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Stories from the Dysfunctional Mortgage Market

I think today is the day for really horrible stories of market dysfunction amid ignorance or outright collusion by the authorities. This does not end with debt collectors on bad checks. It leads back to the mortgage market, where we’ve seen the most horror stories over the last several years. Most market analysts focus on macro issues like housing starts or prices to determine whether or not the market is “working.” This neglects the fact that, at a micro level, the market remains horribly broken.

I could probably write a story a day based on emails or forwarded stories that cross my path, and perhaps I will. For now, let’s just look at a couple examples of this market dysfunction. From a few days back, here’s Wells Fargo just rewriting the rules for their mortgage, for little other reason I can discern other than it suiting them at the time.

Janet Bandur and her husband, Darrell, discovered this after Wells Fargo contacted them recently to say that their home equity line of credit was being closed because “it is no longer compatible with today’s systems.”

The Bandurs were told they had one year to pay off the roughly $87,000 they had outstanding on the account.

“I don’t understand why they did this to us,” Janet Bandur, 66, told me. “We’ve had this line of credit for 24 years. And suddenly there’s a problem?”

The Woodland Hills couple pulled out their contract to see whether Wells Fargo could shut down their account willy-nilly. At first glance, it seemed not.

The contract said that if the account was closed, the Bandurs must pay any outstanding amount “within seven years,” not the one year Wells was insisting on.

Banks rely on a disequilibrium of contract knowledge. They surely know they cannot make anyone pay off a home equity loan in one year when they have seven years under the contract. They hope that the Bandurs won’t be able to figure that out. And that will give them the opportunity to collect the money faster, or even better for them, pile on fees as punishment for non-payment. And the bank buried a time bomb in the fine print, essentially reserving the right to “change any term or condition of this agreement… “without limitation.” This begs the question of why they have families sign a contract in the first place, considering that it doesn’t formally exist in any immutable form.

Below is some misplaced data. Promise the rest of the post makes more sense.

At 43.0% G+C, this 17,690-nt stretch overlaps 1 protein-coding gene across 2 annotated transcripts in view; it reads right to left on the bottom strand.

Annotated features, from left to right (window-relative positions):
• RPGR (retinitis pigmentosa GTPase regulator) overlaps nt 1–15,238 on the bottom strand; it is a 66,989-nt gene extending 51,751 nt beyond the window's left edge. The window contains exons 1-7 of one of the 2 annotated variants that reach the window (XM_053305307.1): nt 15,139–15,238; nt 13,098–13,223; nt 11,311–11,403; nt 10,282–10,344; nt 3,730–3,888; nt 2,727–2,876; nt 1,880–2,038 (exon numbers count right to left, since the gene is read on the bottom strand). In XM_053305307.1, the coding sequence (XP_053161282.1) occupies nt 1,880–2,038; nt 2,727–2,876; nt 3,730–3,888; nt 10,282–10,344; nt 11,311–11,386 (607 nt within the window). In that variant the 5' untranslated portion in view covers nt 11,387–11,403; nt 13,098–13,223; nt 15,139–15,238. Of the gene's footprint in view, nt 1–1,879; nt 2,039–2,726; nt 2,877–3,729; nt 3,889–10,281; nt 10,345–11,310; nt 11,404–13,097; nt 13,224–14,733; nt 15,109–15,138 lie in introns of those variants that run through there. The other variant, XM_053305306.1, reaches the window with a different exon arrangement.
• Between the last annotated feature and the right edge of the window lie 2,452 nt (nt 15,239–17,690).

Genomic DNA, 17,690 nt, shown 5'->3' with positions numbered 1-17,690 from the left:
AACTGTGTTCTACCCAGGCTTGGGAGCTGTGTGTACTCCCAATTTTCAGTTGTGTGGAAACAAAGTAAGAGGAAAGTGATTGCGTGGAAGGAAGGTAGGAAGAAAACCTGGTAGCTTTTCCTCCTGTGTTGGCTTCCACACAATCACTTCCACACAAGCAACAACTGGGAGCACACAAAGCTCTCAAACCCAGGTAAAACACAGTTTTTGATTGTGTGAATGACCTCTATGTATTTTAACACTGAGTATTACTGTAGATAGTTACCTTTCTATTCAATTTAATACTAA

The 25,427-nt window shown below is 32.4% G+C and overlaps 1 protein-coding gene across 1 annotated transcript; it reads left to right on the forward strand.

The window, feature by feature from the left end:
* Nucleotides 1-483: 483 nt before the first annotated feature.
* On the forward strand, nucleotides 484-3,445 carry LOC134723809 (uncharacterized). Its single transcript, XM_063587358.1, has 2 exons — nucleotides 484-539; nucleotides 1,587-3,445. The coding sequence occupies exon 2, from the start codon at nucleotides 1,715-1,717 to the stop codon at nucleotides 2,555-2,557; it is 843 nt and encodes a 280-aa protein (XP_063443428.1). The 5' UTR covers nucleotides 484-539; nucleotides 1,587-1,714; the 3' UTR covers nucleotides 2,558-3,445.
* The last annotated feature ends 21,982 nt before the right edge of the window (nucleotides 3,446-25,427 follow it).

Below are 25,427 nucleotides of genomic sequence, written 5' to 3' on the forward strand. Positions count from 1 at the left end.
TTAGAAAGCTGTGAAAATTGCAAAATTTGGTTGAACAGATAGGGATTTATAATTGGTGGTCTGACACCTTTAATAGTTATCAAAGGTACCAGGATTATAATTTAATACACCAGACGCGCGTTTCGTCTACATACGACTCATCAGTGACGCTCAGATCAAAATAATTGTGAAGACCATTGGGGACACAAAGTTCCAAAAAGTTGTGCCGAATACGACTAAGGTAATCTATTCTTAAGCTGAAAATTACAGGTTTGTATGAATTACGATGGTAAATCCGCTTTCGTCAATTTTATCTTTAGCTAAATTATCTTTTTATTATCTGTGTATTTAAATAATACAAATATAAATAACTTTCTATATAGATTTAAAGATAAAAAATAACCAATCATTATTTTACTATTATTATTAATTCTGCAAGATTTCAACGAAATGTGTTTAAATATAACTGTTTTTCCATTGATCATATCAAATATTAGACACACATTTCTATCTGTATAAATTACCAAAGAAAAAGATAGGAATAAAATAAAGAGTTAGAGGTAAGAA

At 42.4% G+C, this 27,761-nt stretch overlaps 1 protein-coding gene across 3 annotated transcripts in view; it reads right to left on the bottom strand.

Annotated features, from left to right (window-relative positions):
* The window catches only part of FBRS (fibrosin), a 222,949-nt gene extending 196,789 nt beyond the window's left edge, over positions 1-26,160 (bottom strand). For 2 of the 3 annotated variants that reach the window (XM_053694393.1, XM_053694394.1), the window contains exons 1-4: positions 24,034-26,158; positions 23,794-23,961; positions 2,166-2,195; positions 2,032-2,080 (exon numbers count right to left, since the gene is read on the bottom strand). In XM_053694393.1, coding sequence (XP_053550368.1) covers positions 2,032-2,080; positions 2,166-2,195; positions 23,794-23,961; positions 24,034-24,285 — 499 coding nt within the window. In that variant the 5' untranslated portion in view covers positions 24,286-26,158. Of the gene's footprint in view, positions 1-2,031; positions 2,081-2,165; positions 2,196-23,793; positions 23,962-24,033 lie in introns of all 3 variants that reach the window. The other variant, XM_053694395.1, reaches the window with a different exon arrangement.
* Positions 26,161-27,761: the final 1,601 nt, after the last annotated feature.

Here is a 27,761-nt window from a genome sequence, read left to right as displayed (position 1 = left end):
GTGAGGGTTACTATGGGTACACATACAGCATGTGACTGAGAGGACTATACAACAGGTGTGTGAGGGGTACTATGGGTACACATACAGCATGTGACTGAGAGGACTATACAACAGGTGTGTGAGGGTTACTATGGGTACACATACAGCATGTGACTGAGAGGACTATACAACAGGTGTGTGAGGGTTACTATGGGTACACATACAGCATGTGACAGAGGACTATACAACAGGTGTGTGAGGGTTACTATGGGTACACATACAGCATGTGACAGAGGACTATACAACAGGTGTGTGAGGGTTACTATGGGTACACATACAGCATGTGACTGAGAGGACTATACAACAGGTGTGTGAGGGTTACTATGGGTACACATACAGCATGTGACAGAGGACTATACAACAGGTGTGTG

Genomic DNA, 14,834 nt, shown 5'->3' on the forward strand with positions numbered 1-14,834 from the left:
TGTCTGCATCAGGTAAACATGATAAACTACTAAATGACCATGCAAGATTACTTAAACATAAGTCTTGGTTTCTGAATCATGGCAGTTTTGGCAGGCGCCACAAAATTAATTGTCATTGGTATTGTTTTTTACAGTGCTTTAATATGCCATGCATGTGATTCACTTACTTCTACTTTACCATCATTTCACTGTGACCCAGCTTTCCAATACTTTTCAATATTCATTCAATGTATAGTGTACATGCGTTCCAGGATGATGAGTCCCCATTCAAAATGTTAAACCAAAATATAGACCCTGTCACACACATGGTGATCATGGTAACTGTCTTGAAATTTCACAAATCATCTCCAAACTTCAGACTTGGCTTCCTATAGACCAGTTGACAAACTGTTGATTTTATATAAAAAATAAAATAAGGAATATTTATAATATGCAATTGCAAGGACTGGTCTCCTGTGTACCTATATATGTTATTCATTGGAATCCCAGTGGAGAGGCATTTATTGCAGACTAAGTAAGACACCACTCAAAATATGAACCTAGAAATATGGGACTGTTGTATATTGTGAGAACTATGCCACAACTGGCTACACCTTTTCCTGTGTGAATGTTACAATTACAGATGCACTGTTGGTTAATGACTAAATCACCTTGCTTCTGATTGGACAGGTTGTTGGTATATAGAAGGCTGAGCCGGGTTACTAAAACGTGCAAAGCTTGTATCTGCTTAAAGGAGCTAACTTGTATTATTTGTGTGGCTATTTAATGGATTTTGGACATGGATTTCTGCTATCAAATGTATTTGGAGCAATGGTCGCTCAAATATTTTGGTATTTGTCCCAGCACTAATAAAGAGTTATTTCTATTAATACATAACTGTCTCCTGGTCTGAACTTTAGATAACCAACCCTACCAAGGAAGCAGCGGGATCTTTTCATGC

Gretchen Morgenson, another collector of these stories, brings us this one, which concerns a short sale on the Florida condo of Alexandra Garcia. In this case, Garcia finished the short sale with Bank of America. They waived the right to pursue a deficiency judgment for the balance between the sale price and the amount owed on the mortgage, with Garcia paying a nominal fee. And then:

On March 7, it rejected some of the terms noted in the closing documents and returned the money. The next day, it sent a letter approving the same terms. Worried that the deal might be scotched, Ms. Garcia revised the documents to the bank’s earlier specifications and paid an additional $575.

On March 16, Bank of America asked Ms. Garcia for the $575 that had already been sent. But, the bank employee wrote: “I did receive and approve your closing docs today.”

Three days later, Ms. Garcia’s lawyer again wired the sale amount to the bank. It rejected the wire and on March 20 sent Ms. Garcia a letter declining the short sale. The deal was off, even though the property had changed hands, the buyer had moved in and the new ownership had been recorded.

The letter said the sale had been denied after it was submitted to the investor, Fannie Mae. Fannie had said no “due to (insufficient offer, not willing to sign a deficiency agreement, or contributing to the loss),” the letter added, never clarifying whether one or all three of those factors were behind the denial.

Eventually, this case got worked out. But at one point, you had a circumstance where the borrower sold the home, the new owner moved in, and the bank still claimed that the sale didn’t exist. That simply shouldn’t happen, and it speaks to the incredible complexity in modern mortgage systems.

The previous case, with the Bandurs, ended with Wells Fargo moving part of the way toward them after the family filed a complaint with the Office of the Comptroller of the Currency. Wells would allow a payoff over seven years, but with a quicker amortization schedule than stipulated in the contract, forcing them to pay more per month. This is still getting litigated.

These stories scream “broken market.” The individuals navigating the mortgage space have almost no hope to make it successfully, given all these pitfalls. A strong consumer agency at CFPB may eventually alleviate this dysfunction; their hire of Adam Levitin, the Georgetown law professor who understands all of these scams, is very promising. But for the moment, it’s just a mess out there.

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David Dayen

David Dayen